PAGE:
For each model, we simulated 150 dyads, each playing 60 rounds of the game. Results are summarized in Fig 7. In the top left panel we can see the frequency of each focal region, as they were explored by a player on a given round—we call this a *trial*. That is, for instance, if we consider trials from MBiases, we can observe that in 10% of the cases players chose region bottom. This corresponds to the parameter bias_{bottom}, which was set to 0.1 (see Table 2). For the model in question, all frequencies correspond to their respective model parameter. [It is important to note that we reduced the number of parameters by considering that bias_{left}=bias_{right}=bias_{bottom}=bias_{top}, and that bias_{in}=bias_{out}. This is justified not only because we are taking pairs of complementary focal regions, but also because of the observed frequencies in our human dataset (see Fig 3).] This means that the qualitative behavior of these parameters is as expected: they determine, all other things being equal, the probability that a player chooses the respective focal region. Next, consider the contribution of parameters *α*, *β* and *γ*, which determine the “Win Stay, Lose Shift” mechanism. This can be appreciated in the top right panel in Fig 7, in which we present the boxplot of the players’ consistency on Round *n* for three different levels of score obtained on Round *n* − 1. Observe that for wsls and fra, high scores have a higher degree of consistent behavior on the next round, which represents the players’ tendency to re-select tiles from rounds on which their score was higher. This was not so for MBiases, since it does not implement the mechanism in question. Furthermore, observe that “Win Stay, Lose Shift” has a clear effect at the dyadic level, since we can see that players converged on a successful split of the grid, as shown in the bottom right panel in Fig 7. This panel shows the average over 150 dyads of the DLindex per round. Only wsls and fra show a convergence towards high values of DLindex. The fra model’s better performance on earlier rounds is explained by the extra mechanism it implements. The mechanism depends on parameters *δ*, *ϵ*, *ζ* which control the influence of FRASim on the attractiveness function, and overall it allows for a faster convergence on a split of the grid. Finally, we can also see that the interaction between difference in consistency and overlap, as captured by the regression model discussed in Eq 2, behaves as expected. The interaction coefficient, *β*_{4}, for MBiases is only 0.007, for wsls rises to 0.016, and goes up to 0.026 for fra.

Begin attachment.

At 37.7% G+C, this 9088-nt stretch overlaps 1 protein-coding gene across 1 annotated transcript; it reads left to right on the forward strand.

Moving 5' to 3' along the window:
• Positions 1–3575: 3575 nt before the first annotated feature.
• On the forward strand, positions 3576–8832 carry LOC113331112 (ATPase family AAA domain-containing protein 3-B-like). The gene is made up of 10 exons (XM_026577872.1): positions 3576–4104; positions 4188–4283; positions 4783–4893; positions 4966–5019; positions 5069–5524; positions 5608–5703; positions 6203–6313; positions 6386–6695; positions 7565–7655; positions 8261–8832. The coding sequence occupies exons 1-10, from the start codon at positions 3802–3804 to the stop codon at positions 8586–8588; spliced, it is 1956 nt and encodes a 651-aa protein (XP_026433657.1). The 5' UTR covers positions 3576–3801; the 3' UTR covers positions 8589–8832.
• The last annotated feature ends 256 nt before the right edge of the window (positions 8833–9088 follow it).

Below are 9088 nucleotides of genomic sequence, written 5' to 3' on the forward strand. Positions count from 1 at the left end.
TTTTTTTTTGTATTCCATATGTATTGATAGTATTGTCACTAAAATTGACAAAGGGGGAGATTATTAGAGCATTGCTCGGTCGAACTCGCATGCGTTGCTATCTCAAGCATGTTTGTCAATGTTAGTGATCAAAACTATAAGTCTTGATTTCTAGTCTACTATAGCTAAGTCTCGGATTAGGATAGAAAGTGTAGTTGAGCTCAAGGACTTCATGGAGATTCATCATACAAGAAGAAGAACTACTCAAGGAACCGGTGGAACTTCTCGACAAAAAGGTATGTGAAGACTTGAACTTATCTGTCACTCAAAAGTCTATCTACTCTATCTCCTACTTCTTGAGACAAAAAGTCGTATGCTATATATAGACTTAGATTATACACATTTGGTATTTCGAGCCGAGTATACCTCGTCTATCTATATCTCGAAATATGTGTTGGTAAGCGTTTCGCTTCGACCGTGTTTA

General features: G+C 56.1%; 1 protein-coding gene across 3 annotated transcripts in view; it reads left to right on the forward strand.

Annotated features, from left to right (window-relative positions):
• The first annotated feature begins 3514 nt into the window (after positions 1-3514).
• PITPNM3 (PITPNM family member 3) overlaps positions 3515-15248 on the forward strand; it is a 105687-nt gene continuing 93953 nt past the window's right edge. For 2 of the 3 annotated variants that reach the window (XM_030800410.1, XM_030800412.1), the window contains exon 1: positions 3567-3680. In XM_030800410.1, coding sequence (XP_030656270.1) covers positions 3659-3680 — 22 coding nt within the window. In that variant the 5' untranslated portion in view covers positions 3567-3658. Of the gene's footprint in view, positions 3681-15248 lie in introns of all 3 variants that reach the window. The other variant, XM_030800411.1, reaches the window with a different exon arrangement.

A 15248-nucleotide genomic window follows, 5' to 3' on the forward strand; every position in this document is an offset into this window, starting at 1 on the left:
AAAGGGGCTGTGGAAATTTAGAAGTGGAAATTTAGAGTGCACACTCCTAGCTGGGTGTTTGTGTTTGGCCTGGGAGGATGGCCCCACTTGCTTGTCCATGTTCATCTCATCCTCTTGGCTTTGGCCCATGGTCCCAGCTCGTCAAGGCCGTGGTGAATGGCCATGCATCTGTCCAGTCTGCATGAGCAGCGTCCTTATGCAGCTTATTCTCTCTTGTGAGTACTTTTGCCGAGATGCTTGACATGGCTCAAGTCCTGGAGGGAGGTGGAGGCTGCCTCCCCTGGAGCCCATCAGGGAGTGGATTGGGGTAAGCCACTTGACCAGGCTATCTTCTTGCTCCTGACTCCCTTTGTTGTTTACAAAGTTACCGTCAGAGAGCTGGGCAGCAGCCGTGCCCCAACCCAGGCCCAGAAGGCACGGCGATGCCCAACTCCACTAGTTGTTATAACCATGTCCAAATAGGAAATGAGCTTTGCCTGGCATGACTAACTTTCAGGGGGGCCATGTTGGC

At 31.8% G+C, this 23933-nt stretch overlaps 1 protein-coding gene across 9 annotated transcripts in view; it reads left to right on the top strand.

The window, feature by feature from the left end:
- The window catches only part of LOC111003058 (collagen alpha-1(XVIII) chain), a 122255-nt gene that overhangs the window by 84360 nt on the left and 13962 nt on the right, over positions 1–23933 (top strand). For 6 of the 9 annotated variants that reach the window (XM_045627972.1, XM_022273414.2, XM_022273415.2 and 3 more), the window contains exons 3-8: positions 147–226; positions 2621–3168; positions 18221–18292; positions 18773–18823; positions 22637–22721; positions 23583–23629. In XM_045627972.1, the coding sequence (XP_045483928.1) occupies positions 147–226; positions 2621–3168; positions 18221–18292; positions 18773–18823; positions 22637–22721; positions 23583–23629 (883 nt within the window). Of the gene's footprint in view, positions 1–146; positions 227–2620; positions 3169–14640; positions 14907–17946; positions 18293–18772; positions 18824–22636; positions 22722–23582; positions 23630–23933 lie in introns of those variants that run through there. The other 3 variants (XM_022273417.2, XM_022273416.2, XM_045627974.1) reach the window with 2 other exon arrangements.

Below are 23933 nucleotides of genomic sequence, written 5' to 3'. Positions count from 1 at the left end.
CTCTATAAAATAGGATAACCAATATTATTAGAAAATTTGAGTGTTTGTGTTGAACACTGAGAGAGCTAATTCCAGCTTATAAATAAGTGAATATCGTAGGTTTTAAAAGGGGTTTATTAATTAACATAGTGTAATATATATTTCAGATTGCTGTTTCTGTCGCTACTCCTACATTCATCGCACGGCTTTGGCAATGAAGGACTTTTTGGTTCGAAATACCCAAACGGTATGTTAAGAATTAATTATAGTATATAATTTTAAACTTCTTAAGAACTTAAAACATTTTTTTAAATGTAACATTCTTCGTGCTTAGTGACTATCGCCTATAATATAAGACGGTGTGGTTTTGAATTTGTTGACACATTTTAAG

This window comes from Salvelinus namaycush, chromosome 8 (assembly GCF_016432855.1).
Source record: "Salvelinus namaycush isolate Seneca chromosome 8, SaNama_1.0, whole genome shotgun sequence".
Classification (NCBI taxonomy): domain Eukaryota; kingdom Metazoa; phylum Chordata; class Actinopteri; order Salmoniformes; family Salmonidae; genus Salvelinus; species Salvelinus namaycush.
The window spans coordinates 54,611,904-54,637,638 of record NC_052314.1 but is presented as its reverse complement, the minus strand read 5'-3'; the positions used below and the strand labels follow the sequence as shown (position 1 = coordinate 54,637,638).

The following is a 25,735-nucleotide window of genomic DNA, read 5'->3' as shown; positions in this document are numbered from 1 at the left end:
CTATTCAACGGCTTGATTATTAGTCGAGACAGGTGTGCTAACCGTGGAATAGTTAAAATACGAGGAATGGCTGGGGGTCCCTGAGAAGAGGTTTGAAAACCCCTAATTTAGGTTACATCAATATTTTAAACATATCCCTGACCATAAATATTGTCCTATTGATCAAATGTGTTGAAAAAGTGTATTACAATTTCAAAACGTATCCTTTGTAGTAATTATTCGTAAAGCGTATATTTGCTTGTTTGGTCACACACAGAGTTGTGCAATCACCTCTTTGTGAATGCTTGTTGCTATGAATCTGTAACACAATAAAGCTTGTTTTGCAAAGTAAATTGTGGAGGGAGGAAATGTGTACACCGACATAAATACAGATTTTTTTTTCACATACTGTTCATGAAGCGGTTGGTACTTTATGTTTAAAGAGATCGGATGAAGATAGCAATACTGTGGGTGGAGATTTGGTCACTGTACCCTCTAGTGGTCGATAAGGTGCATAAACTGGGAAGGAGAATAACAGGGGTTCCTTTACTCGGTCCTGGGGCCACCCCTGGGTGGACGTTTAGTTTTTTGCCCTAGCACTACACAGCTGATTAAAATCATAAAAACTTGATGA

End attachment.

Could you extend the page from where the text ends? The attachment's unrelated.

Top left: Percentage of trials on which a region was chosen and uncovered. This panel shows that, in MBiases, the parameter bias_{k} determines the frequency of trials on which region *k* is selected. Top right: Evidence of “Win Stay, Lose Shift” heuristic, which is present in both wsls and fra but not in MBiases. The panel shows the boxplot of the players’ consistency on Round *n* for three different levels of score obtained on Round *n* − 1. Bottom left: Evidence of how similarity to focal regions elicits stubbornness. This mechanism is not present in MBiases, which is reflected by the almost horizontal line in the plot. The effect of this heuristic is quite clear in fra and wsls. Bottom right: Qualitative behavior in terms of DLindex per round, averaged over 150 dyads. We can see that, while MBiases doesn’t take off, wsls and fra can be quite successful in negotiating a split of the grid. The latter is more efficient than the former, due to the extra heuristic implemented by the players.

### Parameter fit and model recovery